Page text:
Acquired from the Braves for Scott Downs, Cory Rasmus may not be able to crack the Angels' Opening Day bullpen, but he has cracked our top prospect list. Will we get to see more of him in Anaheim in 2014 or will he be banished to Salt Lake until he can work out his command issues?
Position: RP Highest Level: MLB
Bats: R Throws: R Height: 6'0" Weight: 200
Age: 26 Born: 11/6/1987
2013 Rank: Unranked
2013 Season Stats
AAA: 46.1 IP, 3-1, 1.94 ERA, 26 H, 27 BB, 2 HR, 56 SO, 40.4 GB%, 3.16 FIP, .261 BABIP
MLB: 21.2 IP, 1-1, 5.40 ERA, 24 H, 13 BB, 6 HR, 20 SO, 30.4 GB%, 6.60 FIP, .281 BABIP
Fastball = B+
Rasmus is a run of the mill Angel reliever in his ability to bring it. Sciosica has proven across his lengthy tenure that he just loves late inning relievers that can bring the heat. Rasmus has been clocked at as high as 98 mph but generally sits 93-95 with a fair amount of downward movement on the pitch despite not being necessarily tall. He doesn’t hide the pitch necessarily well and doesn’t come at an awkward angel. It’s a simple “mid-90’s fastball, see if you can hit it” type.
Offspeed Pitches = B
Rasmus’ off-speed pitches are a little less clear than his fastball. We know for sure he throws a very good curveball. It’s not the traditional 12-6 break but it has depth, a sharp bite to it and he keeps it in the zone. What we aren’t sure about, however, is his other offspeed pitch. I’ve been told before that it’s a two-seamer, a sinker and a change. Whatever it is, the pitch sits in the mid-to-high 80’s and has some serious cutting movement that comes in on lefties when thrown above belt-high and can dive down at the ankles of righties when kept low. There isn’t a sharp break to the pitch, but it does serve the role of changeup given that it’s 8-10 mph softer than his fastball with a different movement. I wouldn’t necessarily classify this as a good pitch as much as I’d say it’s just a different look that keeps hitters from keying on his dynamic fastball-curve combo.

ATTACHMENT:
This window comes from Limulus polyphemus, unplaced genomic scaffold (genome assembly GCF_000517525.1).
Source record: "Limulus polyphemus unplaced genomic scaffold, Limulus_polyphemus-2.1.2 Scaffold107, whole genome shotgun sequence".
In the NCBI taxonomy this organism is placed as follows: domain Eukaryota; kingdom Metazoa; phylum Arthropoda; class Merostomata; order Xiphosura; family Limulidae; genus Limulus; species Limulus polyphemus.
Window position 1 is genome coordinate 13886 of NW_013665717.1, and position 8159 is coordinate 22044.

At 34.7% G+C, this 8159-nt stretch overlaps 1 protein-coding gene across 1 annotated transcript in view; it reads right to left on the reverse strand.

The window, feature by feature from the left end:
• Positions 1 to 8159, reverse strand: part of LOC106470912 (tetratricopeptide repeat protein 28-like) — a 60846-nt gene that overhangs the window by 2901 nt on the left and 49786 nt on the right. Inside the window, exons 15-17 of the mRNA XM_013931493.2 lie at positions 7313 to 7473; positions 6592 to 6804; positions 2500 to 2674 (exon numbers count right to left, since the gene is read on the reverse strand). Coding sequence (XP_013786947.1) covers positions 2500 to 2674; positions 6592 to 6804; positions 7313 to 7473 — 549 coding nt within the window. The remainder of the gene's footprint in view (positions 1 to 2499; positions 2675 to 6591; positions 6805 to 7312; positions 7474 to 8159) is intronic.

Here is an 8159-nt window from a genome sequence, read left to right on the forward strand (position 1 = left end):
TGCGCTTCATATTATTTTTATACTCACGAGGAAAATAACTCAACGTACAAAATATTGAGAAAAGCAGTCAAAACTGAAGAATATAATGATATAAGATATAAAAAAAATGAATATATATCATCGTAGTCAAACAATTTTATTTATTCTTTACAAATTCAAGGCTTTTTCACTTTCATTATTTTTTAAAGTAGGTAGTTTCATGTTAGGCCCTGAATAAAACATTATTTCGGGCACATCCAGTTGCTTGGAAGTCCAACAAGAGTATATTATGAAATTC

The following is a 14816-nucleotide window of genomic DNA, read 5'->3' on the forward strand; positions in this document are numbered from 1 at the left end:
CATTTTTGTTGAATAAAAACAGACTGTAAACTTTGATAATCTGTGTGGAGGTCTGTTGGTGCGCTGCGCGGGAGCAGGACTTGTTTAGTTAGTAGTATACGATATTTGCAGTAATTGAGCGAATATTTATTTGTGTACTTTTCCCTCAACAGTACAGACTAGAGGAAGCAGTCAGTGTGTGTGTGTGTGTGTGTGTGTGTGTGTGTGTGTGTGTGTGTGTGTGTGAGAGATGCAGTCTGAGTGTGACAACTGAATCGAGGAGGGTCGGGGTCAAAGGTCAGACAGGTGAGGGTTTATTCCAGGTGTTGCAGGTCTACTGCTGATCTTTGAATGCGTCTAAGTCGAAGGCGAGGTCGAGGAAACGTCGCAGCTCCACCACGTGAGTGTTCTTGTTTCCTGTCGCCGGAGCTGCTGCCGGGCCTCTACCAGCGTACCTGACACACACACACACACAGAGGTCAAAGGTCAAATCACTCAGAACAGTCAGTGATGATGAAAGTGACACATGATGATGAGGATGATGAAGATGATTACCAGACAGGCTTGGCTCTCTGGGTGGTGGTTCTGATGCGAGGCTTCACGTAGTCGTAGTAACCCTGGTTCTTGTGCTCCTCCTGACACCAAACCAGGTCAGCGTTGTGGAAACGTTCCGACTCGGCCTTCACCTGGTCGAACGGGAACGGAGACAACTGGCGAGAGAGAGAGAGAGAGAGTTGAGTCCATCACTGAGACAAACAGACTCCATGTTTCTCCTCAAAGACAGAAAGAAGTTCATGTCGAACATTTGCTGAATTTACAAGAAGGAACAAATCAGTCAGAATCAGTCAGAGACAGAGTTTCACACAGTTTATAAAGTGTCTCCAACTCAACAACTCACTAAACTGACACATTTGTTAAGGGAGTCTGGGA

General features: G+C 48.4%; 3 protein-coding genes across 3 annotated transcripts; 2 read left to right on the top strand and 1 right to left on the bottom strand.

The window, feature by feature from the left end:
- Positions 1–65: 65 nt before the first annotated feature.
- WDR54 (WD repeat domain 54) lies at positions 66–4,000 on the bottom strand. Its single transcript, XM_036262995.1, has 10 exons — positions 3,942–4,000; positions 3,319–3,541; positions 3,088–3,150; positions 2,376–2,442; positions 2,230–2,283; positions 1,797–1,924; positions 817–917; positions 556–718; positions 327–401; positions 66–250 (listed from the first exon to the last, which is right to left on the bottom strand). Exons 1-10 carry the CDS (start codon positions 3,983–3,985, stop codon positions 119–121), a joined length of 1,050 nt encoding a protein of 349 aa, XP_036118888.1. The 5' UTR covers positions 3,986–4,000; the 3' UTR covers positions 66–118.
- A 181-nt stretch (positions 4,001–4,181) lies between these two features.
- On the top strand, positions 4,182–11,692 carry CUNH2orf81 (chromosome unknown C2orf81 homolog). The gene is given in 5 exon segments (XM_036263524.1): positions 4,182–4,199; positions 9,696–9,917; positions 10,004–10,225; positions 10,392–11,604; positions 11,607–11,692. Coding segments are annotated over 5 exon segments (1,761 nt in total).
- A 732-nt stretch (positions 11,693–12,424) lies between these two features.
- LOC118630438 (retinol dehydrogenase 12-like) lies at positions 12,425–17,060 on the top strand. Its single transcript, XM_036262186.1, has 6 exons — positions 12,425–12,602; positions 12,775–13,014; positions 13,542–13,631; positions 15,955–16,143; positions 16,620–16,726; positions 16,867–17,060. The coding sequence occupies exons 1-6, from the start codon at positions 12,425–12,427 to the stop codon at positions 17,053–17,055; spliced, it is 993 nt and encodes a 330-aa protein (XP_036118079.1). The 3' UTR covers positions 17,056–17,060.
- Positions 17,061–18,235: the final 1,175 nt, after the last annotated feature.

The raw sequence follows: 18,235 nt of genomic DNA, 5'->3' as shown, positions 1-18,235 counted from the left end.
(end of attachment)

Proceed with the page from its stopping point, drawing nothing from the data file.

Control = D
Like many Angels relief prospects, Rasmus has a hard time putting the ball in the strike zone. And also like every other Angels relief prospect I’ll say that if Rasmus can throw strikes, he’ll be successful in the major leagues. Oddly enough, the pitch he can throw for a strike the most often is his curveball, which bodes well for future use as a fastball should be the easiest pitch to get over. Rasmus owns a career 4.2 BB/9 in the minor leagues and that number is legitimized by the fact that’s it has crept closer to 5 as he’s reached AAA. Clearly, there are some adjustments needed.
Command = D
Logically, if a pitcher has a hard time throwing a strike, he’ll also have a hard time putting the ball specifically where it needs to be. But again, Rasmus, though extremely typical in his stuff and approach isn’t exactly typical as a reliever. He’s still learning the nuances of being a reliever versus a starter as much of his minor league career was spent either as a starter or on rehab from multiple shoulder surgeries. So there is considerable hope that Rasmus will develop some sort of idea of where his pitches are going. And to make this pot even more confusing, Rasmus can control his curveball and place it pretty much wherever he wants. Usually, it’s the other way around.
Mechanics = C
If he were to use this delivery as a starter, I’d hate it and tell you right off the bat he places way too much stress on his shoulder and doesn’t use his lower body enough or even leverage his torso enough to take some of the stress off his shoulder. It’s basically like Garrett Richards’ delivery, minus the use of aforementioned torso and lower body to remove stress on the shoulder and help propel the ball toward home plate. Rasmus seems like he just muscles the ball up there in the mid-90’s. This, however, isn’t necessarily problematic because he’s a reliever and relievers don’t need sparkling mechanics to carve out a role in the majors. They just need to get outs in crucial situations and Rasmus is an expert at getting the swing-and-miss type of out.
Performance = B-